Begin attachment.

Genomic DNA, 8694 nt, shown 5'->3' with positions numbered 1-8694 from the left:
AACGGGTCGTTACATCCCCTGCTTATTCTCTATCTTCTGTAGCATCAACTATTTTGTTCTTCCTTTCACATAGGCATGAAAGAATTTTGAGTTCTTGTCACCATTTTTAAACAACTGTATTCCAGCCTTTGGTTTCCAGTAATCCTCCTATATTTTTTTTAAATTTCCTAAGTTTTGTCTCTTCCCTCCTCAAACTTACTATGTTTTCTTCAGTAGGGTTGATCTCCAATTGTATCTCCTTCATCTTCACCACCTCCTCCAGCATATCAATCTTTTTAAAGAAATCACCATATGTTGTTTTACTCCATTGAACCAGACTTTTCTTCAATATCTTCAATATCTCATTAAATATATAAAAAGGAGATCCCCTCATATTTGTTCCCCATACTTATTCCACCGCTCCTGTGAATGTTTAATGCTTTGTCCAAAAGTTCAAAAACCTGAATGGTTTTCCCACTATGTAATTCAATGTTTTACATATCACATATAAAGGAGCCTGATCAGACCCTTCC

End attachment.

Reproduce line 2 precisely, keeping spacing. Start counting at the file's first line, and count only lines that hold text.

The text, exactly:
AACGGGTCGTTACATCCCCTGCTTATTCTCTATCTTCTGTAGCATCAACTATTTTGTTCTTCCTTTCACATAGGCATGAAAGAATTTTGAGTTCTTGTCACCATTTTTAAACAACTGTATTCCAGCCTTTGGTTTCCAGTAATCCTCCTATATTTTTTTTAAATTTCCTAAGTTTTGTCTCTTCCCTCCTCAAACTTACTATGTTTTCTTCAGTAGGGTTGATCTCCAATTGTATCTCCTTCATCTTCACCACCTCCTCCAGCATATCAATCTTTTTAAAGAAATCACCATATGTTGTTTTACTCCATTGAACCAGACTTTTCTTCAATATCTTCAATATCTCATTAAATATATAAAAAGGAGATCCCCTCATATTTGTTCCCCATACTTATTCCACCGCTCCTGTGAATGTTTAATGCTTTGTCCAAAAGTTCAAAAACCTGAATGGTTTTCCCACTATGTAATTCAATGTTTTACATATCACATATAAAGGAGCCTGATCAGACCCTTCC